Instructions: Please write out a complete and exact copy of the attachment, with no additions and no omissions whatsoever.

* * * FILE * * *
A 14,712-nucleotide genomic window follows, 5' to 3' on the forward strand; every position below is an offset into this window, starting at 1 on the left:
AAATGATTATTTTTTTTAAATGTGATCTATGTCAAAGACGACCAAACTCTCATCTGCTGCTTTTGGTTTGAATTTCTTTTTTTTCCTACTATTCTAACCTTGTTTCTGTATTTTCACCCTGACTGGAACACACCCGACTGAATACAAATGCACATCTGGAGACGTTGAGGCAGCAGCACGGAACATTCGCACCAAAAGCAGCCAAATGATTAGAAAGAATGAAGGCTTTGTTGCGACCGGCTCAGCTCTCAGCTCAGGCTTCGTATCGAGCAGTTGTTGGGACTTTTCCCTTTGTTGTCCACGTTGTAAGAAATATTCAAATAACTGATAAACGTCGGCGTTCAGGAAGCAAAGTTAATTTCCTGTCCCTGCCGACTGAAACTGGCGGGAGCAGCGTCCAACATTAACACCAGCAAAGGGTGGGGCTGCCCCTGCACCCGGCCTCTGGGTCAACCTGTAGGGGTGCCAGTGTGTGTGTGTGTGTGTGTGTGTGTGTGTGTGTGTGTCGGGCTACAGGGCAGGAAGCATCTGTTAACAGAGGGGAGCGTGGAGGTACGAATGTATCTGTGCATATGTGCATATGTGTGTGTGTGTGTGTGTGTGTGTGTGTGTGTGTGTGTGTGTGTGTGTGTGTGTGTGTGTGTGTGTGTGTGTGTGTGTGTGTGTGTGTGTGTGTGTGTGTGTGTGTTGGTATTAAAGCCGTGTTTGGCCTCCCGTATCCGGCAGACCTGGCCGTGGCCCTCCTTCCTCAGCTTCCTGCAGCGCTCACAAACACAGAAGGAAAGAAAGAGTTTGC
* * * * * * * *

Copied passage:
A 14,712-nucleotide genomic window follows, 5' to 3' on the forward strand; every position below is an offset into this window, starting at 1 on the left:
AAATGATTATTTTTTTTAAATGTGATCTATGTCAAAGACGACCAAACTCTCATCTGCTGCTTTTGGTTTGAATTTCTTTTTTTTCCTACTATTCTAACCTTGTTTCTGTATTTTCACCCTGACTGGAACACACCCGACTGAATACAAATGCACATCTGGAGACGTTGAGGCAGCAGCACGGAACATTCGCACCAAAAGCAGCCAAATGATTAGAAAGAATGAAGGCTTTGTTGCGACCGGCTCAGCTCTCAGCTCAGGCTTCGTATCGAGCAGTTGTTGGGACTTTTCCCTTTGTTGTCCACGTTGTAAGAAATATTCAAATAACTGATAAACGTCGGCGTTCAGGAAGCAAAGTTAATTTCCTGTCCCTGCCGACTGAAACTGGCGGGAGCAGCGTCCAACATTAACACCAGCAAAGGGTGGGGCTGCCCCTGCACCCGGCCTCTGGGTCAACCTGTAGGGGTGCCAGTGTGTGTGTGTGTGTGTGTGTGTGTGTGTGTGTGTGTCGGGCTACAGGGCAGGAAGCATCTGTTAACAGAGGGGAGCGTGGAGGTACGAATGTATCTGTGCATATGTGCATATGTGTGTGTGTGTGTGTGTGTGTGTGTGTGTGTGTGTGTGTGTGTGTGTGTGTGTGTGTGTGTGTGTGTGTGTGTGTGTGTGTGTGTGTGTGTGTGTGTGTGTGTGTTGGTATTAAAGCCGTGTTTGGCCTCCCGTATCCGGCAGACCTGGCCGTGGCCCTCCTTCCTCAGCTTCCTGCAGCGCTCACAAACACAGAAGGAAAGAAAGAGTTTGC